At the start of the fall 2001 season at IMG, though, Ogunsola was moved to the back. He has made his way to the midfield again as a reserve in coach John Ellinger’s lineup, and he was one of the last cuts for the elite 18-player travel team for CONCACAF qualifying in Guatemala (beginning March 5).
Ellinger “tried him at right back because Tomiwa can get up and down the field so well — and I think he had some players with maybe more savvy, more sophistication and more technical skill up top,” Rohrman said. “But the two years in Florida have probably been up on par with some of the other kids in technique.”
Rohrman didn’t recruit Ogunsola to Wisconsin, saying he realized his former club player who once lived in Alaska “is not really a cold-weather guy.” Several other soccer powerhouses did want to give the 17-year-old speedster a fill scholarship, but Clemson won out over Virginia, South Carolina, Connecticut, St. John’s and Alabama-Birmingham.
“Clemson’s a small college town, and it seems like I’ll fit in well with the team,” Ogunsola said. “It felt like a family, I got along with the coaches and I know I’ll be allowed to be my own person.”
With the Tigers, he’ll be one of coach Trevor Adair’s offensive threats. “He and the other two kids we signed from IMG will have to come in and earn their playing time,” Adair said. “But Tomiwa’s not a typical 16-year-old. He has a lot of strength and a lot of pace — two qualities needed to play college soccer.”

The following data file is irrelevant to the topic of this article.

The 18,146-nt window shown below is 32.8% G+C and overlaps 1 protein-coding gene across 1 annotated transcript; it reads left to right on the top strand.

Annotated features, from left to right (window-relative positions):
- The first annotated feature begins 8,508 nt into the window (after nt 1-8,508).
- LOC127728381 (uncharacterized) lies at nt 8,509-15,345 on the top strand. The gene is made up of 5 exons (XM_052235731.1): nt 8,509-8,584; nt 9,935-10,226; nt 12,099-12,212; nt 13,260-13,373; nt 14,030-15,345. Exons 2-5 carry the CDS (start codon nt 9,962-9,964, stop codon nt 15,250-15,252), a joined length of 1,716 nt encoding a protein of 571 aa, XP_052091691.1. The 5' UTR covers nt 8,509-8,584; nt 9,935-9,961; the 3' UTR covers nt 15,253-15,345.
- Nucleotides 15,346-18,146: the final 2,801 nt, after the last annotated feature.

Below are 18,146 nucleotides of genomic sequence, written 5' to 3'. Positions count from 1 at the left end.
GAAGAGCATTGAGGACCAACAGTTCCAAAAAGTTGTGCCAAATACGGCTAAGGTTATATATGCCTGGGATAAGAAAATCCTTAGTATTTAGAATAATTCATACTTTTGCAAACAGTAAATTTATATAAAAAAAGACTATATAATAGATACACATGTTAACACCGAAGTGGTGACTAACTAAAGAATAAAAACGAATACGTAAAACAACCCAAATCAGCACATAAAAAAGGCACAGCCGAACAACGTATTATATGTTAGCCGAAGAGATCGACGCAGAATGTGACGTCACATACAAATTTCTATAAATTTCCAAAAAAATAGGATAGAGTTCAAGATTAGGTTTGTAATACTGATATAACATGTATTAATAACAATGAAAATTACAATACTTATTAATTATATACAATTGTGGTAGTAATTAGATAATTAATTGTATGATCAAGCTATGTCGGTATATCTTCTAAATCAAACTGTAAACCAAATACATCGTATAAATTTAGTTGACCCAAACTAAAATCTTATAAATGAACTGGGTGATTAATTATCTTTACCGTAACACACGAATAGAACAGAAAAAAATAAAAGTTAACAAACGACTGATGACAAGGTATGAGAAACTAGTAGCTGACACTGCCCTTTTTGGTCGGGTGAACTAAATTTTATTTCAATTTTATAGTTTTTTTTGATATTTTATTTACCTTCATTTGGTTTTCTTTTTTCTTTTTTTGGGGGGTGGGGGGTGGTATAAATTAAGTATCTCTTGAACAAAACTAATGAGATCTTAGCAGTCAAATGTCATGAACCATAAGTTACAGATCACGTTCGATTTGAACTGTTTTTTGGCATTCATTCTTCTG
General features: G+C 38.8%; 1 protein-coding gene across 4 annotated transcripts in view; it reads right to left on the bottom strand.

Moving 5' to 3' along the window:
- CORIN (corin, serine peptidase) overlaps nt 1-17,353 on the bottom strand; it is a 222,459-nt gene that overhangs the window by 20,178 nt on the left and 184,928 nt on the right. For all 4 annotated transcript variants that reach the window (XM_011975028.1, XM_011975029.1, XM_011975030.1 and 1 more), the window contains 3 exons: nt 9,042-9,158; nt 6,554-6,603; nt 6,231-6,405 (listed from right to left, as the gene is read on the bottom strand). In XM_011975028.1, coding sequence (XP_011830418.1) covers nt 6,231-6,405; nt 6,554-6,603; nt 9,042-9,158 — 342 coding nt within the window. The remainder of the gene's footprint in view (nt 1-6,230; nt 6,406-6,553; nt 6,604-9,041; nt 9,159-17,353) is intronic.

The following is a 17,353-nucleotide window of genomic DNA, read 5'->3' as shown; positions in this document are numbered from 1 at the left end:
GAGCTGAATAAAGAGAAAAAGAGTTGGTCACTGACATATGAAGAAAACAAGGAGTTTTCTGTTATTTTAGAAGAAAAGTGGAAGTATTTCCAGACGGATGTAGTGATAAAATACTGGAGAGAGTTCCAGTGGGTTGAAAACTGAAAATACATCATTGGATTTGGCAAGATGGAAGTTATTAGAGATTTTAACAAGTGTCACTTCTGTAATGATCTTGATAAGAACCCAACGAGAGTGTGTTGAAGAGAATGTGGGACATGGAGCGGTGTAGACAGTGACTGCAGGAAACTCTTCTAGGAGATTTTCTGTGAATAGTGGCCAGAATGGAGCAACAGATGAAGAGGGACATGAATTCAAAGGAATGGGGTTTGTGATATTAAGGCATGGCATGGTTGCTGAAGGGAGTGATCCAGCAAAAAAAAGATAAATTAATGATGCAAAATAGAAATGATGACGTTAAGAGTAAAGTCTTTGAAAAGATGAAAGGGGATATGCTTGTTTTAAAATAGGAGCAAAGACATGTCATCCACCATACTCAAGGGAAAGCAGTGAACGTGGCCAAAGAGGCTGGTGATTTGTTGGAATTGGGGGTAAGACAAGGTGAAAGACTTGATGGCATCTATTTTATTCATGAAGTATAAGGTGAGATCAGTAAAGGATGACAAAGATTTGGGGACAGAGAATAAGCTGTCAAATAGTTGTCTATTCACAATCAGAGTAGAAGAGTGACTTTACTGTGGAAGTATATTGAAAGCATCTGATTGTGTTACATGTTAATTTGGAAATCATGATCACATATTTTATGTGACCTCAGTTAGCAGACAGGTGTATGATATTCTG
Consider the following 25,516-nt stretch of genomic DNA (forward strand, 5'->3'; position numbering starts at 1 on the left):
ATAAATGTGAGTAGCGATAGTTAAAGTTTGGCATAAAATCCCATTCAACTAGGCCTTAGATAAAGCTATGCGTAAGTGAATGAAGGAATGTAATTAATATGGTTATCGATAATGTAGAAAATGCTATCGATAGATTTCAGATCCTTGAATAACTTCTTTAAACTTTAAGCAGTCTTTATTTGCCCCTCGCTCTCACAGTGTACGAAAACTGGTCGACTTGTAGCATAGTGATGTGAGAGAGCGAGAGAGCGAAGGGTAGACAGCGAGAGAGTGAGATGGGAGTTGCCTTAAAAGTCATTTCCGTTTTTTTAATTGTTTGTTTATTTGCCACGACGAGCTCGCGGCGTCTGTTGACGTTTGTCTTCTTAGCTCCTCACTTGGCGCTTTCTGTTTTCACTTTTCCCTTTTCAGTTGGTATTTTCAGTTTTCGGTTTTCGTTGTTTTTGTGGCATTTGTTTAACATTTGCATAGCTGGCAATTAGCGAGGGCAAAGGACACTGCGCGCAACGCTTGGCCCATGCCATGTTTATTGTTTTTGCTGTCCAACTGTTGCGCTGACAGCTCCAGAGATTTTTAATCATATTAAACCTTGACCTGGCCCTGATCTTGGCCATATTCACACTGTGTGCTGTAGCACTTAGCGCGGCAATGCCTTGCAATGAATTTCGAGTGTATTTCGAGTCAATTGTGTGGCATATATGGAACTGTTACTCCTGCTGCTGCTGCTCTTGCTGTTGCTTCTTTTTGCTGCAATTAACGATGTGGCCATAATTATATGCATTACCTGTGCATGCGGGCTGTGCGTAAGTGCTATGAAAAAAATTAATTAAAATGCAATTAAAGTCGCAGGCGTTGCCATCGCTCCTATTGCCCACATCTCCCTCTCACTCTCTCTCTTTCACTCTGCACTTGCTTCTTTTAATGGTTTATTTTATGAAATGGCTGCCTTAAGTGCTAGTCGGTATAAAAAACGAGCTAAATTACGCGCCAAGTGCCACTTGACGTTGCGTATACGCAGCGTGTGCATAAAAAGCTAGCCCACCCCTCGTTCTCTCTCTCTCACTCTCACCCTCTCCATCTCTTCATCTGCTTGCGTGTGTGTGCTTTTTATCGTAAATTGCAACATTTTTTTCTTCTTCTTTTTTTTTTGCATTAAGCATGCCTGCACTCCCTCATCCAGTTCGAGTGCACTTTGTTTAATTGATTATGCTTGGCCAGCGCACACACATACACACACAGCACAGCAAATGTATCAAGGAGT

Tomiwa’s older brother currently attends Duke and his sister goes to Penn State. His mother’s president of her own company, an energy consultant called Temec. His father’s an engineer with the Department of Energy.
In such an accomplished family — and on a soccer team with several of the nation’s top 16-year-olds — Tomiwa has quietly made a name for himself.
“At Clemson, the team was close but it looks like if you need to be by yourself, that’s fine,” Ogunsola said. “I’m a shy person, not a talker.”
As an example of how Ogunsola lets others do the speaking, the answering machine on his cell phone is a rap that calls Tomiwa, “the Black Prince of Nigeria” — only he didn’t leave the message. The voice belongs to teammate Brain Grazier from Edwardsville, Ill.
“I really like to sleep,” Ogunsola said. “And I like watching movies. My favorite is a movie called ‘Sunset Park,’ about a basketball team from New York that has a woman coaching the team, and they turn things around.”
Last World Cup, Ogunsola was rooting for three teams — Nigeria, England and the United States. “I was hoping they’d all do well, but since I’m an American citizen and I play for the U.S. team, I was hoping for USA to do the best of all.”
While the 2002 World Cup team was gaining confidence with wins over Portugal and Mexico, Ogunsola’s also grew. He said he has a greater belief in everything he does, and the time in Florida has forced some of that maturation.
His mother, Bunmi, agreed, saying, “It is difficult, but I think he has adjusted. He has soccer players as friends and they are all in the same situation. We’re glad he’ll be closer to home for college, but at the same time we just wanted him to be happy.”
The Ogunsola File
Team: U.S. U-17 national team pool
Family: Mother, Bunmi; father, Yinka; sister, Ranti (21); brother, Yinka (20)
Favorite player: Denilson (Brazil).